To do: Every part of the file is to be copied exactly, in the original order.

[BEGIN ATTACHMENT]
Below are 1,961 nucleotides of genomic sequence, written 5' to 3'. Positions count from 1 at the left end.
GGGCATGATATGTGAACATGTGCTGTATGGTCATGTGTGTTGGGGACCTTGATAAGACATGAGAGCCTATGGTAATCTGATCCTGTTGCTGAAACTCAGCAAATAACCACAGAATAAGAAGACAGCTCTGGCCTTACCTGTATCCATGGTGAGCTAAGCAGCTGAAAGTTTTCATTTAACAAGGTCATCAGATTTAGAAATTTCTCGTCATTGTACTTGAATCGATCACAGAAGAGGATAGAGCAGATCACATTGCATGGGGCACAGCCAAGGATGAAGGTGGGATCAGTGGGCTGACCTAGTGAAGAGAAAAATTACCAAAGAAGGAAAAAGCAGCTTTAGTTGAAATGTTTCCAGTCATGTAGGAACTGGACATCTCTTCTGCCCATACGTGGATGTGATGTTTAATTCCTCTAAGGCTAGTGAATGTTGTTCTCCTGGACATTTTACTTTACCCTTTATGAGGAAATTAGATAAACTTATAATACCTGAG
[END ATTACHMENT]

Below are 1,961 nucleotides of genomic sequence, written 5' to 3'. Positions count from 1 at the left end.
GGGCATGATATGTGAACATGTGCTGTATGGTCATGTGTGTTGGGGACCTTGATAAGACATGAGAGCCTATGGTAATCTGATCCTGTTGCTGAAACTCAGCAAATAACCACAGAATAAGAAGACAGCTCTGGCCTTACCTGTATCCATGGTGAGCTAAGCAGCTGAAAGTTTTCATTTAACAAGGTCATCAGATTTAGAAATTTCTCGTCATTGTACTTGAATCGATCACAGAAGAGGATAGAGCAGATCACATTGCATGGGGCACAGCCAAGGATGAAGGTGGGATCAGTGGGCTGACCTAGTGAAGAGAAAAATTACCAAAGAAGGAAAAAGCAGCTTTAGTTGAAATGTTTCCAGTCATGTAGGAACTGGACATCTCTTCTGCCCATACGTGGATGTGATGTTTAATTCCTCTAAGGCTAGTGAATGTTGTTCTCCTGGACATTTTACTTTACCCTTTATGAGGAAATTAGATAAACTTATAATACCTGAG